lmost frantic. If anything were needed to make me feel the necessity of working in the good cause to the last, to give the last drop to my country, this journey has convinced me. God forgive me if I hesitate or falter now. . . . . May you, too, feel this freshness of heart and soul, this renewed vigor, with which this mountain air and scenery have inspired me. And so he went over into Kentucky, and, in June, to Vicksburg. The manner of his death was characteristic. When the troops in July went on to the capital of Mississippi, Lieutenant Ripley, on account of an injury to his leg, was left behind, —in the wilderness, as he said,—with one man to take care of him. After a few days he had nearly recovered, when word came back that Colonel Christ was sick. No orders came for Lieutenant Ripley, who was then his staff officer, but he said that he felt sure he must be needed, and, over-estimating his own strength, on the 16th of July he hastened forward, riding about seventy miles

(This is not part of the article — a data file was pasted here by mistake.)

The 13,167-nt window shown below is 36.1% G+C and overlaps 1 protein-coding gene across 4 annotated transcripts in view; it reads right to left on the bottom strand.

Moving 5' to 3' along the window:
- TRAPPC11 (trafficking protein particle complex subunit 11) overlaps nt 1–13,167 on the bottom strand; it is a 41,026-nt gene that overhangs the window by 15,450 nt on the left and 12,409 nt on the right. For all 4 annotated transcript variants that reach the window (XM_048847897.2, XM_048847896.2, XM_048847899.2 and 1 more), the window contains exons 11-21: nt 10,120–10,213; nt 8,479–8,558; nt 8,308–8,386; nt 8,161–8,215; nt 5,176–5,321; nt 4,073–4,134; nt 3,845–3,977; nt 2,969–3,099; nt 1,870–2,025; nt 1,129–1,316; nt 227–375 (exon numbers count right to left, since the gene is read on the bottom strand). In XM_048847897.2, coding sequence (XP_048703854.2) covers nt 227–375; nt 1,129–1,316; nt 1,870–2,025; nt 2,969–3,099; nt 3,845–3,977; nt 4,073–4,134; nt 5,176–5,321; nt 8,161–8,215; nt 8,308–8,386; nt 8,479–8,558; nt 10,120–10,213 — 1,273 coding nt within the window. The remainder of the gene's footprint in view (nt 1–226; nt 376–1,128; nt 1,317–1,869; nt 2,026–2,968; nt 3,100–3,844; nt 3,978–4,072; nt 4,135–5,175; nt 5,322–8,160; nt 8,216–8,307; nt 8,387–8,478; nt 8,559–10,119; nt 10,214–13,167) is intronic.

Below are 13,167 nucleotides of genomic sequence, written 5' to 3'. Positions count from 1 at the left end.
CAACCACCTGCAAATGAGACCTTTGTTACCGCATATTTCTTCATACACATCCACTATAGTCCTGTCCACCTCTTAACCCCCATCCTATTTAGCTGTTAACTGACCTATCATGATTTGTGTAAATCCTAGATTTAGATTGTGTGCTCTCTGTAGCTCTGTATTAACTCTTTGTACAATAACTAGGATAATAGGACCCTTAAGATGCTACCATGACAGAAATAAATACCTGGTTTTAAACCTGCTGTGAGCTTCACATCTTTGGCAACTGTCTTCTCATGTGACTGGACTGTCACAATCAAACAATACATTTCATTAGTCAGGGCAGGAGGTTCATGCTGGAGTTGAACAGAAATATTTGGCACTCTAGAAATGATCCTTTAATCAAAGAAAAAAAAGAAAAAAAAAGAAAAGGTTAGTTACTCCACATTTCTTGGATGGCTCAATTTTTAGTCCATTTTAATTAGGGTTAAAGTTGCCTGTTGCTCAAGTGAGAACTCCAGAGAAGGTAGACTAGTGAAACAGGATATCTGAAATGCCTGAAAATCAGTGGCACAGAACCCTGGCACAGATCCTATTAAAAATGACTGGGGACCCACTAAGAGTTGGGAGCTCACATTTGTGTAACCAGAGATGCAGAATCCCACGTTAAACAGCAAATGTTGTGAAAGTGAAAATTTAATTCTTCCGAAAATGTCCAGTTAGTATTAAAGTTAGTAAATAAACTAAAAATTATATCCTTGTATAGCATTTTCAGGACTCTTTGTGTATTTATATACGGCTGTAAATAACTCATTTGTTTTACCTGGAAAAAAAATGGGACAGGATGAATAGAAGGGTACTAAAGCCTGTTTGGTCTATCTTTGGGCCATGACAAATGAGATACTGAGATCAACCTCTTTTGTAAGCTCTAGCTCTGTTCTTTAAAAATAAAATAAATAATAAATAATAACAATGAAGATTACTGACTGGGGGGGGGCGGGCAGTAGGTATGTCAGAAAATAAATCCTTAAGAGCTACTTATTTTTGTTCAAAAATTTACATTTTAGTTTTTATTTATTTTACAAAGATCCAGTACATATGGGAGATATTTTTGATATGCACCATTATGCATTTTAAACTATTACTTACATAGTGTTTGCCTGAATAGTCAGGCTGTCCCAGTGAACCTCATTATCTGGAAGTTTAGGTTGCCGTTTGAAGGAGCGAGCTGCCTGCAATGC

of his death was characteristic. When the troops in July went on to the capital of Mississippi, Lieutenant Ripley, on account of an injury to his leg, was left behind, —in the wilderness, as he said,—with one man to take care of him. After a few days he had nearly recovered, when word came back that Colonel Christ was sick. No orders came for Lieutenant Ripley, who was then his staff officer, but he said that he felt sure he must be needed, and, over-estimating his own strength, on the 16th of July he hastened forward, riding about seventy miles in an open wagon, under the blazing sun, and reaching Jackson just as the troops were turning about and coming again to their camp on the Yazoo River near Vicksburg. He came back with them, but now travelled in an ambulance. When they arrived at the camp he was quite ill; and it was now thought best, in accordance with his own wishes, that he should try to reach home. On the 28th of July, at four o'clock in the afternoon, this poor, ex